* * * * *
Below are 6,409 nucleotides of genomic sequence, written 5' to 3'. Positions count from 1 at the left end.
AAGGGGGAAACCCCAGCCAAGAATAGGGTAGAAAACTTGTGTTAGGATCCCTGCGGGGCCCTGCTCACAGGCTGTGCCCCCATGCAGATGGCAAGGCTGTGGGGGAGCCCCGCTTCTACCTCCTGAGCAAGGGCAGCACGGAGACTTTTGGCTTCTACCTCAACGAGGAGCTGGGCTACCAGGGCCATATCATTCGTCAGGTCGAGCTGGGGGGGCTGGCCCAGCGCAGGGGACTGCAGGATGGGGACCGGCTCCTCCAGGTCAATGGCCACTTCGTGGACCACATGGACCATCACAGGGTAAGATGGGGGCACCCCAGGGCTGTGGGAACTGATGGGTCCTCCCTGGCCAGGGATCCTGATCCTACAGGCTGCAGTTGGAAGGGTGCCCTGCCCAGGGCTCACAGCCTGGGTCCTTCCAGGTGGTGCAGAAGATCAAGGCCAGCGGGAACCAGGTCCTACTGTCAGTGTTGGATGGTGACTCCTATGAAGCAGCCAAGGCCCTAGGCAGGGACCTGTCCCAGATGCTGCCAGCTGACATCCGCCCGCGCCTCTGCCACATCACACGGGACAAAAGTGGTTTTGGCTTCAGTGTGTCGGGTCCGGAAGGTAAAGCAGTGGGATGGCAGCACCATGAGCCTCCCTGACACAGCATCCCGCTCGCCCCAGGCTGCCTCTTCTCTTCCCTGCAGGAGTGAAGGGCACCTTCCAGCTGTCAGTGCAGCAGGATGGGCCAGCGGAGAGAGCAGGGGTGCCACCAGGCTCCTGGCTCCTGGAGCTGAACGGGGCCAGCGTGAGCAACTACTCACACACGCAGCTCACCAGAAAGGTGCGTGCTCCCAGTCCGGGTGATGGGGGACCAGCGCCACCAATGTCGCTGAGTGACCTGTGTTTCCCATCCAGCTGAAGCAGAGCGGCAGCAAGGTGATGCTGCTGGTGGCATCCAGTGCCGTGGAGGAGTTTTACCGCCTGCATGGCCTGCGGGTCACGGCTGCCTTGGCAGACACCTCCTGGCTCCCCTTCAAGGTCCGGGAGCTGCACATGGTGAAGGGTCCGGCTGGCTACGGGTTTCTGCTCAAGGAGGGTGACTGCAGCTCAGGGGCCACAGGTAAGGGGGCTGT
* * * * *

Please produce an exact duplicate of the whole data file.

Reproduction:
Below are 6,409 nucleotides of genomic sequence, written 5' to 3'. Positions count from 1 at the left end.
AAGGGGGAAACCCCAGCCAAGAATAGGGTAGAAAACTTGTGTTAGGATCCCTGCGGGGCCCTGCTCACAGGCTGTGCCCCCATGCAGATGGCAAGGCTGTGGGGGAGCCCCGCTTCTACCTCCTGAGCAAGGGCAGCACGGAGACTTTTGGCTTCTACCTCAACGAGGAGCTGGGCTACCAGGGCCATATCATTCGTCAGGTCGAGCTGGGGGGGCTGGCCCAGCGCAGGGGACTGCAGGATGGGGACCGGCTCCTCCAGGTCAATGGCCACTTCGTGGACCACATGGACCATCACAGGGTAAGATGGGGGCACCCCAGGGCTGTGGGAACTGATGGGTCCTCCCTGGCCAGGGATCCTGATCCTACAGGCTGCAGTTGGAAGGGTGCCCTGCCCAGGGCTCACAGCCTGGGTCCTTCCAGGTGGTGCAGAAGATCAAGGCCAGCGGGAACCAGGTCCTACTGTCAGTGTTGGATGGTGACTCCTATGAAGCAGCCAAGGCCCTAGGCAGGGACCTGTCCCAGATGCTGCCAGCTGACATCCGCCCGCGCCTCTGCCACATCACACGGGACAAAAGTGGTTTTGGCTTCAGTGTGTCGGGTCCGGAAGGTAAAGCAGTGGGATGGCAGCACCATGAGCCTCCCTGACACAGCATCCCGCTCGCCCCAGGCTGCCTCTTCTCTTCCCTGCAGGAGTGAAGGGCACCTTCCAGCTGTCAGTGCAGCAGGATGGGCCAGCGGAGAGAGCAGGGGTGCCACCAGGCTCCTGGCTCCTGGAGCTGAACGGGGCCAGCGTGAGCAACTACTCACACACGCAGCTCACCAGAAAGGTGCGTGCTCCCAGTCCGGGTGATGGGGGACCAGCGCCACCAATGTCGCTGAGTGACCTGTGTTTCCCATCCAGCTGAAGCAGAGCGGCAGCAAGGTGATGCTGCTGGTGGCATCCAGTGCCGTGGAGGAGTTTTACCGCCTGCATGGCCTGCGGGTCACGGCTGCCTTGGCAGACACCTCCTGGCTCCCCTTCAAGGTCCGGGAGCTGCACATGGTGAAGGGTCCGGCTGGCTACGGGTTTCTGCTCAAGGAGGGTGACTGCAGCTCAGGGGCCACAGGTAAGGGGGCTGT